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From B-Boys To Billionaires

With Dr Dre recently announcing himself as ‘hip-hops first billionaire’, we take a look at whether or not this is good for the genre. Take a look here to discover our view of capitalism’s relationship with hip-hop.

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Recently it emerged that Apple was in talks with headphone emperor Beats Electronic over a $3.2 billion takeover that would rank as the iPhone titans largest ever acquisition. Dr Dre appeared to confirm the purchase last Friday, stating in a video that the man from Compton had just become the “first billionaire in hip-hop”. Even though the deal has yet to be confirmed by either Beats or Apple, it appears that Beats co-founders Dre and Jimmy Lovine will take up executive roles at Apple after selling their company which controls 27 per cent of the $1.8 billion headphone market. Occasions when the terms ‘billionaire’ and ‘hip-hop’ have been mentioned in the same sentence except by rhymers themselves when amplifying their own stacks, has been seldom. Though, what does it mean for hip-hop as a medium and as an entirely identifiable culture that one of its founding members is becoming one of the richest people in the world? Is this something which will give the originally underground genre an accurate mainstream voice? Or will this simply be the final capitalist nail in hip-hop’s coffin?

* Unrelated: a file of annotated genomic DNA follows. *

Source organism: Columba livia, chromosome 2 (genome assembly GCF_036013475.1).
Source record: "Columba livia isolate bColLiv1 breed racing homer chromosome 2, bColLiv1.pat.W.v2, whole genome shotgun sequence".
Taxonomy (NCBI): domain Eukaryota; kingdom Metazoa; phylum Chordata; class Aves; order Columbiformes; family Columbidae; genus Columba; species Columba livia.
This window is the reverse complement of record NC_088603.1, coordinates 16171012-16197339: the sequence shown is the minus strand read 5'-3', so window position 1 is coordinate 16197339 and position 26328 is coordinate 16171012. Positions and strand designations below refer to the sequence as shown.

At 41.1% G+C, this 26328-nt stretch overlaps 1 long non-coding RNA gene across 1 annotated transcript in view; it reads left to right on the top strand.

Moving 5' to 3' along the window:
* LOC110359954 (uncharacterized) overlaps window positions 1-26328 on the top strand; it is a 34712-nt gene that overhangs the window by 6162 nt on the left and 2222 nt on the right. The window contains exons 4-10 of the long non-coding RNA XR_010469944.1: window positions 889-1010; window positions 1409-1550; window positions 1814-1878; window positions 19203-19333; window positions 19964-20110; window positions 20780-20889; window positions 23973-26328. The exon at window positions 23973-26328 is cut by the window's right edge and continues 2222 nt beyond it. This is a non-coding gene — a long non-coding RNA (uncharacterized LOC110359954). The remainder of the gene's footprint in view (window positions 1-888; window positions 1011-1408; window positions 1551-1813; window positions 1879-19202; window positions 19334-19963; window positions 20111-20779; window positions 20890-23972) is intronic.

However, the notion of big business infiltrating hip-hop, and rappers themselves loaning their characters and reputations to the concept of maximum profit is not exactly pioneering. The artist who clearly and indefinitely broke through this wall, amongst many others since, was Jay Z. He really is the standard in which musicians in general measure their resources and influences by, and at the turn of the century he began creating his ROC Empire. Money has always held its place within hip-hop, as it has in all music genres, with private investments, endorsements and sponsors, and governing record labels. Yet, once HOV established himself as a top cat in the game he started to govern himself, his own music and his own representative image. All of this formed like Voltron under Roc-A-Fella Records and the groundwork for becoming a business mogul was set. In the next decade he developed clothing lines, entertainment companies; he has become a sports agent, and invested in nightclubs, sports teams and real estate. The boy from Marcy is now worth $500 million. Since smashing through this wall, several mainstream hip-hop dignitaries have since followed through the hole.